BAGHDAD, Iraq – Amal Ramzi Ismail had been up since dawn glancing out the window of her neighbor’s house at the wreckage of her own home, destroyed when American soldiers blew up a munitions cache nearby. Then, at 10:40 a.m., what she had been waiting for all morning finally arrived – an Iraqi television crew pulled up in a blue minivan with a flurry of dust and rushed over to Ms. Ismail’s house.
Laborers were already toiling away, hammering planks, laying bricks and pouring concrete. They had begun their work in early August, when an Iraqi television network hired a contractor to rebuild the house.
“I get chills thinking about this,” said Ms. Ismail, whose father had died from injuries he suffered in the explosion, as she raced across the street in a blue robe toward a cameraman filming the laborers. “Words can’t express how grateful I am.”
So went a recent taping in mid-August of “Materials and Labor,” a homegrown Iraqi show inspired by “This Old House” and “Extreme Makeover: Home Edition,” but with a twist of “Apocalypse Now.”
Reality TV could turn out to be the most durable Western import in Iraq. It has taken root with considerably greater ease than American-style democracy. Since spring 2004, when “Materials and Labor” made its debut, a constellation of reality shows has burst onto TV screens across Iraq.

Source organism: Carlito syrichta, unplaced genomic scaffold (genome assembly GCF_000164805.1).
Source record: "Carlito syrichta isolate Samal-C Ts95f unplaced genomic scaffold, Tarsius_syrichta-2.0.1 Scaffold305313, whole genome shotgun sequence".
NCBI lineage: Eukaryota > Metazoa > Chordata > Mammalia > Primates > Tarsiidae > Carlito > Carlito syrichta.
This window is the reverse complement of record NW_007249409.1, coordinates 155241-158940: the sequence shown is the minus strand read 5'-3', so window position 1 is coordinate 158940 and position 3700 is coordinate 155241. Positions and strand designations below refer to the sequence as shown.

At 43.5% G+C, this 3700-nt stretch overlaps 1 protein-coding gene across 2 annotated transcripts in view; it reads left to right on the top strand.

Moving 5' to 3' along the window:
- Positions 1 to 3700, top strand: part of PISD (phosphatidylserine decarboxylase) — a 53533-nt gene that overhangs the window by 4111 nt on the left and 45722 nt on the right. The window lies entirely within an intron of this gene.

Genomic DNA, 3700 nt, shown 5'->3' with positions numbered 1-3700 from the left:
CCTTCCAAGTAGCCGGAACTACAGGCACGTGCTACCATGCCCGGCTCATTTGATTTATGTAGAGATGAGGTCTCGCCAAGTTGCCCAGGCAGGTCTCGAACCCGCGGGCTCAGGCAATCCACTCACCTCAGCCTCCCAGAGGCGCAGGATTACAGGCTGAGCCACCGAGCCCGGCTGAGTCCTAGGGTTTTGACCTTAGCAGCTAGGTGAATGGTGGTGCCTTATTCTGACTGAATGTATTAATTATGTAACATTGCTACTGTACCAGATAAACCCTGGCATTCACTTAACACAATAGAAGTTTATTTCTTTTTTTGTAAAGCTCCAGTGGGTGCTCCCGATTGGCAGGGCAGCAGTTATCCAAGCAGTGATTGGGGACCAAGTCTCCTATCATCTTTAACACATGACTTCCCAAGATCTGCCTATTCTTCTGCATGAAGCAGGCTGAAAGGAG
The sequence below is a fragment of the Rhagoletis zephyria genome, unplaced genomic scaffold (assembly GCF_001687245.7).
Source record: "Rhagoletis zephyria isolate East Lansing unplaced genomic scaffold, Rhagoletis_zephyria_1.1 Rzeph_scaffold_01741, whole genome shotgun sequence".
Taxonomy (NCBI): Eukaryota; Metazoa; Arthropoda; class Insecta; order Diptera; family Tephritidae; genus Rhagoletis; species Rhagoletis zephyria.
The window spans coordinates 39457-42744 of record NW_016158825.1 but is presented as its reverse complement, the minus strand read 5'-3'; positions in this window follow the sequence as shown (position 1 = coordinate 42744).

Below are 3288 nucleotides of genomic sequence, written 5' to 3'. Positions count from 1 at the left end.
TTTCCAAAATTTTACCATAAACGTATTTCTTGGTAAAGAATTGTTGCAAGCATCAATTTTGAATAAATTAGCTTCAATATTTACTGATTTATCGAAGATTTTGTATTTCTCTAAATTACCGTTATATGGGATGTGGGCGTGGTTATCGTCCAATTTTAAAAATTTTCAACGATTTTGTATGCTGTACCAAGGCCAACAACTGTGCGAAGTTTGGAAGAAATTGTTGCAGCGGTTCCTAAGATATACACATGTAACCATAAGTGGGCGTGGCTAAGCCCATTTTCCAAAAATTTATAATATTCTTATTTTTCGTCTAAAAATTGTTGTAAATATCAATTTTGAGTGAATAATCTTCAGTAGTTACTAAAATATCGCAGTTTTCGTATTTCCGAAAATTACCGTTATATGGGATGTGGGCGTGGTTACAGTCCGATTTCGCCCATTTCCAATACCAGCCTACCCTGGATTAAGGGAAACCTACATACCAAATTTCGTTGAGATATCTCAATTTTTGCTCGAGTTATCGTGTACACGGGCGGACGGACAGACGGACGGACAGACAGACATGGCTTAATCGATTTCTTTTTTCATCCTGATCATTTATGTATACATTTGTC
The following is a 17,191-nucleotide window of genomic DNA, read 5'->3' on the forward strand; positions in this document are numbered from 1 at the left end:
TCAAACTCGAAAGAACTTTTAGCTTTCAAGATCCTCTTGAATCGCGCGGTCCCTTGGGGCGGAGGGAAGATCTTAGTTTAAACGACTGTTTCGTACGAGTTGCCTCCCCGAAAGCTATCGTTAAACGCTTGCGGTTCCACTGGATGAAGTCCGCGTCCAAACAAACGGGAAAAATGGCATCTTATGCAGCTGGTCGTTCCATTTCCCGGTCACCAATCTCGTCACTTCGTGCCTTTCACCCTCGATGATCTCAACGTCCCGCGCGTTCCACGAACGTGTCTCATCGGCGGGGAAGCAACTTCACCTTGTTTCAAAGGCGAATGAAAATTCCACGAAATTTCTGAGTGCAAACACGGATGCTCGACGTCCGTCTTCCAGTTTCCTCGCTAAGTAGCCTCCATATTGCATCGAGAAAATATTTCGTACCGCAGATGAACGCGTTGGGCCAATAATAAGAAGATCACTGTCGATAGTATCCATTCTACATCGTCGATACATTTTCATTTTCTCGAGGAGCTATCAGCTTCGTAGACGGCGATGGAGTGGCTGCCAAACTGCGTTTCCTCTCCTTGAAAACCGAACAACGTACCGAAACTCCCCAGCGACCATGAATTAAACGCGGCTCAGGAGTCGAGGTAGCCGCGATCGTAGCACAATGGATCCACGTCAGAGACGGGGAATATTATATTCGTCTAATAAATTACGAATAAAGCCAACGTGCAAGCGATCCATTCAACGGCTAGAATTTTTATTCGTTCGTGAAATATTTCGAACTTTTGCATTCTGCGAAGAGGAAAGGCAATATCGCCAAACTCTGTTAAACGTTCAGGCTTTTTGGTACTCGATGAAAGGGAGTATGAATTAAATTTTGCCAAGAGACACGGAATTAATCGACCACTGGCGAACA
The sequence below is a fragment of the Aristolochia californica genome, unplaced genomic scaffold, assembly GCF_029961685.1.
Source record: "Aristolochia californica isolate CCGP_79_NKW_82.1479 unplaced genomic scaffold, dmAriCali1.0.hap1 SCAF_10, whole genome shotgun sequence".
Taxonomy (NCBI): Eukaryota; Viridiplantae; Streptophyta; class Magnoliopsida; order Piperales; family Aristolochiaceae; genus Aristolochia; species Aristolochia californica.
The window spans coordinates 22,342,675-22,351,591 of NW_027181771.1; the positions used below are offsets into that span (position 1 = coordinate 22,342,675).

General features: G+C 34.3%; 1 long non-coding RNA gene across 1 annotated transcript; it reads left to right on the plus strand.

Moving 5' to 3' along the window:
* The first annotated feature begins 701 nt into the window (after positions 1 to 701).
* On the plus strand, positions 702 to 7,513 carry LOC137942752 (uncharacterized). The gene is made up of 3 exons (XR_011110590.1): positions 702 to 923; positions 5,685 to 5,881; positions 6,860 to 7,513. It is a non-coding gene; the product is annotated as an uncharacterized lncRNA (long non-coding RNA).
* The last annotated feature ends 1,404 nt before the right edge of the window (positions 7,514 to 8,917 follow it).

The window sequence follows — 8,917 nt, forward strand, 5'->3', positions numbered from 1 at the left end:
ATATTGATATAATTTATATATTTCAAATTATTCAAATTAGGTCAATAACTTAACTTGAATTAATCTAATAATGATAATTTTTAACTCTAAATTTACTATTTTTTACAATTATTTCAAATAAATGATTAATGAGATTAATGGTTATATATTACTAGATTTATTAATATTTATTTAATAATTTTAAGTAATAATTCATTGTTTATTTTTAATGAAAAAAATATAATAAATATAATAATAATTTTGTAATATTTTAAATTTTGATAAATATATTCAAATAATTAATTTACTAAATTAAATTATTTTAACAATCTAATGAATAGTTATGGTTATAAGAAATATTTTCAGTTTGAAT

True to the genre, “Materials and Labor” has a simple conceit at its heart – Al Sharqiya, an Iraqi satellite network, offers Baghdad residents the chance to have homes that were destroyed by the war rebuilt at no cost to them.
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“This is the only good thing we’ve acquired from the American occupation,” Majid al-Samarraie, the writer of “Materials and Labor,” said as he watched the reconstruction of Ms. Ismail’s home.
Since its start, the show has financed the repair of six homes. Two of those were destroyed by car bombs, two during the detonation of munitions by American soldiers, one by American armor and the sixth by an American airstrike. (After being rebuilt by Al Sharqiya, one of the homes had its windows blown out again by an explosion.)
Mr. Samarraie said each episode, by showing the ravages of war and the callousness of politicians, serves as a critique of the Americans and the Iraqi government.
“There are hundreds of homes damaged across Iraq,” he said, his voice rising. “Falluja, Najaf, Karbala, Tal Afar, Haditha, Qaim – they’re all asking for compensation, but it’s hopeless. With our show, we’re trying to plant a smile on the lips of those people.”